Hiking a ridge, a meadow, or a river bottom, is as healthy a form of exercise as one can get. Hiking seems to put all the body cells back into rhythm.
—William O. Douglas, Justice, United States Supreme Court
As the weather warms up, hiking starts to be the go-to weekend activity. With amazing trails in parks across the country, it’s a perfect time to lace up your boots and explore the diversity of landscapes and views. RVingwithRex.com has you covered with tips to hike safe and have fun this summer.
Did someone say water? Bring more water than you think you’ll need, every time. Pre-hydrate before you head out starting the night before a hike. Drink throughout the day and always over-prepare. When you’ve finished half of your water supply, it’s time to turn around—no matter where you are on the trail.
Plan ahead! Before you hike, check and download any trail maps or guides you might need. Take a GPS with you and make sure your phone is fully charged. If you’re hiking alone, let someone know where you’re going and about how long you’ll be gone. Most parks have rangers available to help you pick the trail that’s right for you.
Maintaining body fluids is essential for sweating so you must hydrate before, during, and after your hikes. Limit the amount of caffeine drinks such as coffee and colas because caffeine increases fluid loss. Avoid alcoholic drinks—they also cause dehydration.
When engaged in strenuous trail activity or when hiking in hot environments, drink at least one quart of fluid per hour. Providing a portion of fluid replacement with a carbohydrate/electrolyte sport beverage will help retain fluids and maintain energy and electrolyte levels—however, uou need to alternate sports drinks with plain water.
Continue drinking after hiking to replace fluid losses—thirst always underestimates fluid needs, so drink more than you think is necessary.
Rehydration is enhanced when fluids contain sodium and potassium or when foods with these electrolytes are consumed along with the fluid. Make potassium rich foods a regular part of your diet including:
- Dried apricots
- Citrus fruits
- Orange juice
- Tomato juice
Assess your hydration by looking for these signs:
- Low volumes of dark, concentrated urine, or painful urination
- Rapid heart rate
- Excessive fatigue
Continuing to hike in a dehydrated state can lead to serious consequences including heat stroke, muscle breakdown, and kidney failure.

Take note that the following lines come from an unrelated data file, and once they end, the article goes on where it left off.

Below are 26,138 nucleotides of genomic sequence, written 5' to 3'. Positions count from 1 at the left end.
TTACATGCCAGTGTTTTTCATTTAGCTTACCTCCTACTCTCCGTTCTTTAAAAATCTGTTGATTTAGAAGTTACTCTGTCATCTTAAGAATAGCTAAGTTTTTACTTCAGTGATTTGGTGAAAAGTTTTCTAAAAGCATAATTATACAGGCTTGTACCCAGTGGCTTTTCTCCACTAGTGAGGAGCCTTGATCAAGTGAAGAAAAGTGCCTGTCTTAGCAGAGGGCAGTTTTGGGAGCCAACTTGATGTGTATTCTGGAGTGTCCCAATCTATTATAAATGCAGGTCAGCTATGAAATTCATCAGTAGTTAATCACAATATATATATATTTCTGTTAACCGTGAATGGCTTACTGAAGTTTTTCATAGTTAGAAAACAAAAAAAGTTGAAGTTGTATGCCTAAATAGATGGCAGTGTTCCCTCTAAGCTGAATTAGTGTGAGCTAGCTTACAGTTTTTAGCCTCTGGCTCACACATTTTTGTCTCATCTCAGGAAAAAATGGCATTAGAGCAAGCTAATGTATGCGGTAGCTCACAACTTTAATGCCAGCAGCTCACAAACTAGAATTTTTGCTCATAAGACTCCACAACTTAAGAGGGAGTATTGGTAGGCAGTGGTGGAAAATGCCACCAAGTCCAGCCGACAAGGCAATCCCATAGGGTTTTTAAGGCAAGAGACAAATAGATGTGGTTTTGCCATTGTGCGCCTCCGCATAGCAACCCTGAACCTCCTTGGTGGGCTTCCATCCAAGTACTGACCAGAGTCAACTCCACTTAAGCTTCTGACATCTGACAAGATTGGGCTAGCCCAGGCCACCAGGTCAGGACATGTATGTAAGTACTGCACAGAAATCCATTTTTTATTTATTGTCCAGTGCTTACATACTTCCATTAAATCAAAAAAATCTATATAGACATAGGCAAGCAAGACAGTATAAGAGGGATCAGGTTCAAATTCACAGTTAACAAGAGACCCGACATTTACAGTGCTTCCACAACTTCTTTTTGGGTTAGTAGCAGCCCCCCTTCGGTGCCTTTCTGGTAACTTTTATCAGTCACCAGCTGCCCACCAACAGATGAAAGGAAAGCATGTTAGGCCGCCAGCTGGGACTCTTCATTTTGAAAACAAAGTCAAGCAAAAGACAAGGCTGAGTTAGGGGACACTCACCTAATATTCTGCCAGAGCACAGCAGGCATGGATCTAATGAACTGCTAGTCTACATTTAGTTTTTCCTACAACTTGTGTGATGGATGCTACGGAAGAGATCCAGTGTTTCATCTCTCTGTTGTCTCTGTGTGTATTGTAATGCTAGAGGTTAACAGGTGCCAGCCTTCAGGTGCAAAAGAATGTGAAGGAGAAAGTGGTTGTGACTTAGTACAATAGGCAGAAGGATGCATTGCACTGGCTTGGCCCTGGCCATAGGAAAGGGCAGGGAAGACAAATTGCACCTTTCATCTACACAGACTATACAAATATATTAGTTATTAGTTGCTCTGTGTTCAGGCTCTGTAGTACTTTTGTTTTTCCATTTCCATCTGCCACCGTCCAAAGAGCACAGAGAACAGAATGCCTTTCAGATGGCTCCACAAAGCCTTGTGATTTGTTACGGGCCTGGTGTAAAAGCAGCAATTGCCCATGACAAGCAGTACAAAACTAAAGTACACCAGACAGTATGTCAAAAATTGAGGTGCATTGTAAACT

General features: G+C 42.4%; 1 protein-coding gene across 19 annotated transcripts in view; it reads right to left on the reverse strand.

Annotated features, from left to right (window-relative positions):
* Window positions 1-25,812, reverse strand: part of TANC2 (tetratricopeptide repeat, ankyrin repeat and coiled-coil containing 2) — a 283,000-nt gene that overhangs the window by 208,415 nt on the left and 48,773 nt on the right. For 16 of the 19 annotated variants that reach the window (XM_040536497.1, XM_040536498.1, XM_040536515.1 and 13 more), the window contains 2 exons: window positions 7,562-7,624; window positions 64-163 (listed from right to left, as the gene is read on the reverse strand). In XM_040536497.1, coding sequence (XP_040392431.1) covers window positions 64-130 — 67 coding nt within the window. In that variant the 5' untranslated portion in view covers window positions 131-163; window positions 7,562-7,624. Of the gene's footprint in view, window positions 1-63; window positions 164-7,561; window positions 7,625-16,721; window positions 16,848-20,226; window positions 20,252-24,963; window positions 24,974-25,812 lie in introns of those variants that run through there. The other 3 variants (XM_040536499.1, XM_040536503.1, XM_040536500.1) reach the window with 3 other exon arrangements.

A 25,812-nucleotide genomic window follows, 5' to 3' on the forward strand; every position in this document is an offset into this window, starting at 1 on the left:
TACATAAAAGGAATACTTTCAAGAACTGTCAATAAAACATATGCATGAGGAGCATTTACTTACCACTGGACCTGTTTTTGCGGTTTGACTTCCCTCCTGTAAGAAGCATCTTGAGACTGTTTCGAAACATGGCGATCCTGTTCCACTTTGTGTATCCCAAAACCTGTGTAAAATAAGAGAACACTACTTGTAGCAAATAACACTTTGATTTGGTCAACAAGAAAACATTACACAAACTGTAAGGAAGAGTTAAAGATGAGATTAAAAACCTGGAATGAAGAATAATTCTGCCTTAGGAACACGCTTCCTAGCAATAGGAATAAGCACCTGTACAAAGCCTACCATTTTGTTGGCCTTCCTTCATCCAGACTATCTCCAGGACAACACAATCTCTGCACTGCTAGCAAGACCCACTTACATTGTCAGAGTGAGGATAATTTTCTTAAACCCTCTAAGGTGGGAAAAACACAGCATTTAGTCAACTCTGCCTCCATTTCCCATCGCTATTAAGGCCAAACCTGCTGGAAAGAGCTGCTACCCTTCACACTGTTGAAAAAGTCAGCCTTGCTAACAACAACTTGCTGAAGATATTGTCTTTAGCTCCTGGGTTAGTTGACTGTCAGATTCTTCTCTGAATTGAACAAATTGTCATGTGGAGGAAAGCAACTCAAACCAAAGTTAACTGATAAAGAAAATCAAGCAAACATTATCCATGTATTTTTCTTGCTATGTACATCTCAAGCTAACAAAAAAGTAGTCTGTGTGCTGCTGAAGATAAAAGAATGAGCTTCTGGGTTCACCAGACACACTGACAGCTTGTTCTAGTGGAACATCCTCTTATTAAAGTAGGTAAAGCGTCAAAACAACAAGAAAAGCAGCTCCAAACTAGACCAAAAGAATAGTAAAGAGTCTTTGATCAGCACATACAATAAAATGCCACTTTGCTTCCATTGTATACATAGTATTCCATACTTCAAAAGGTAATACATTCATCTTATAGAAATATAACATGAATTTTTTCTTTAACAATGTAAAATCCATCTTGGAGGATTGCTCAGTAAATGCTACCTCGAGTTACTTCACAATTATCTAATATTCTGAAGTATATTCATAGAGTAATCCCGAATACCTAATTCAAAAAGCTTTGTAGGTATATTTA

Bring sun protection, like a wide-brimmed hat, sunglasses, and sunscreen. Consider wearing long, lightweight sleeves to protect you from the sun and help keep your body cool. This will help you enjoy your hike and enjoy the memories.
Did I mention water? Don’t get caught without enough to keep you hydrated throughout your hike—you need water for the return trip, too. Bring salty snacks or electrolyte tablets to help stay alert, too. Bananas, granola, dried apricots, and peanut butter are all great options.
Why hydration is important
Around 70 percent of the body is made up of water and it is vital for essential bodily functions and biochemical processes. We lose water through urine, breathing out water vapor, and through sweat.
Why is this so important when we’re hiking? When we hike the body uses water as a coolant. The body’s temperature rises, triggering the body’s cooling mechanism and signalling to the brain to increase sweat production to help prevent overheating. As a consequence, blood volume drops, less blood returns back to the heart, the heart pumps out less blood, and less oxygen returns back to the working muscles. This results in an increased heart rate, onset of fatigue, loss of energy, and eventually exhaustion.
Research shows that a loss of fluid equating to 1-2 percent of bodyweight while exercising can impact significantly on ones ability to continue on the trail. And it doesn’t stop there. Progressive dehydration can eventually lead to cramps, headaches, and nausea, heat exhaustion, and eventually to potentially fatal heatstroke.
This makes it important to replace lost fluids as quickly as possible and ensure you’re properly hydrated before, during, and after your hike.
The best way to hike is to be smart, be prepared, and check in with yourself.
Every trail can be your favorite if you have a great time.
The role of sports drinks
When we sweat, we don’t only lose water. We also lose electrolytes including chloride, calcium, magnesium, sodium, and potassium and at the same time, glycogen stores become depleted. Sports drinks contain differing levels of fluid, electrolytes, and carbohydrates and are optimised to effectively replenish these supplies during and after exercise.
When and how often should I be drinking?
There’s no cut and dried or easy answer to this. How much you’ll need to hydrate on your hike depends on a number of factors including age, gender, amount you sweat, temperature, intensity, and distance. That said, there are some basic guidelines you can follow:
If you wait until during your hike to think about hydration, you’re on a straight path to becoming dehydrated. Nor is gulping down water an hour before your hike ideal—your gut can only absorb so much water and you’ll end up heading out bloated and uncomfortable—not to mention making needing a bathroom break more likely during your hike.
Instead, aim to stay continuously hydrated as part of your day to day lifestyle. For most people that means drinking around 1.5 to 2 litres of water daily (around 6 glasses of water).
As soon as he saw the Big Boots, Pooh knew that an Adventure was about to happen, and he brushed the honey off his nose with the back of his paw and spruced himself up as well as he could, so as to look Ready for Anything.
—A. A. Milne, Winnie-the-Pooh